“Our concern,” remarks Plotinus, in the course of his treatise On Virtues, which is his chief discussion of the principles of ethics (I.2.6.2-3), “is not to be free of sin, but to be god.” This remark, while not by any means as hybristic as it might appear at first sight, nevertheless points to an important aspect of Plotinus's ethical thought, an aspect which must be addressed at the outset of any discussion of the subject.
To what extent, it must be asked, does Plotinus in fact have an ethical theory? This may seem a silly, even perverse question to ask, but I think we shall see that it has a point. Of course, Plotinus has an ethical stance.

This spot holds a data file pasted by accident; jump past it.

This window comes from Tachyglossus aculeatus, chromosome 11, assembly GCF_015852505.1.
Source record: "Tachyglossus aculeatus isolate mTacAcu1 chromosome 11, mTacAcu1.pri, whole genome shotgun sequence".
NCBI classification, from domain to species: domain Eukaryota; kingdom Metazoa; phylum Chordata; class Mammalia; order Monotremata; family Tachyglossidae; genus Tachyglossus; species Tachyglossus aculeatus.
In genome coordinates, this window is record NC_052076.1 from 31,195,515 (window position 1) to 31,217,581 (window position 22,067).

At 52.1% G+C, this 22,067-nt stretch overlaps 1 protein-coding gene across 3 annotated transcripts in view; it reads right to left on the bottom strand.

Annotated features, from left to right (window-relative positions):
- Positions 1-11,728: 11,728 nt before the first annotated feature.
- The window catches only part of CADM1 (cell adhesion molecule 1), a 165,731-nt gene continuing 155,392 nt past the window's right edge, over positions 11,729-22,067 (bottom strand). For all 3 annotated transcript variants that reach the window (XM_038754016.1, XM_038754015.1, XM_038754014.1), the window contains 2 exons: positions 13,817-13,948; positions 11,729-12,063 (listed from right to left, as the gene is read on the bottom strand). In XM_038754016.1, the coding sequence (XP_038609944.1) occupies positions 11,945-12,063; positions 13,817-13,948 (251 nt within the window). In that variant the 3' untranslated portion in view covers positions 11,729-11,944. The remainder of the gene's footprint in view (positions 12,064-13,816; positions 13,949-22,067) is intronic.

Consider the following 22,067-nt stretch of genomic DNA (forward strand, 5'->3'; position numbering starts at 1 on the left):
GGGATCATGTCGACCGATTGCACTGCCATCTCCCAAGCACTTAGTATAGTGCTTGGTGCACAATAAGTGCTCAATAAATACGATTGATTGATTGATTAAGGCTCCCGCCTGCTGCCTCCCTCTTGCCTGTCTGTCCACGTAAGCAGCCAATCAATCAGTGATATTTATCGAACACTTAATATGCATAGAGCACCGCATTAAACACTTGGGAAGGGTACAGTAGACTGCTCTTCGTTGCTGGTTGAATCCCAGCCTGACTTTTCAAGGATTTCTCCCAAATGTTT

We can derive this from a perusal of Porphyry's Life of Plotinus, and from many remarks scattered throughout his writings. Like most late antique philosophers, especially those of a Platonist or Pythagorean persuasion, he tended to asceticism in his personal life, to celibacy, both heterosexual and homosexual, and even to vegetarianism. 1 He was also, as we learn (Life ch. 9), a kind and caring guardian of orphans, who took his financial and educational responsibilities very seriously and was therefore much in demand in this role. He was also a person of preternaturally powerful psychic powers (ibid. chs. 10-11), which he used for virtuous purposes.
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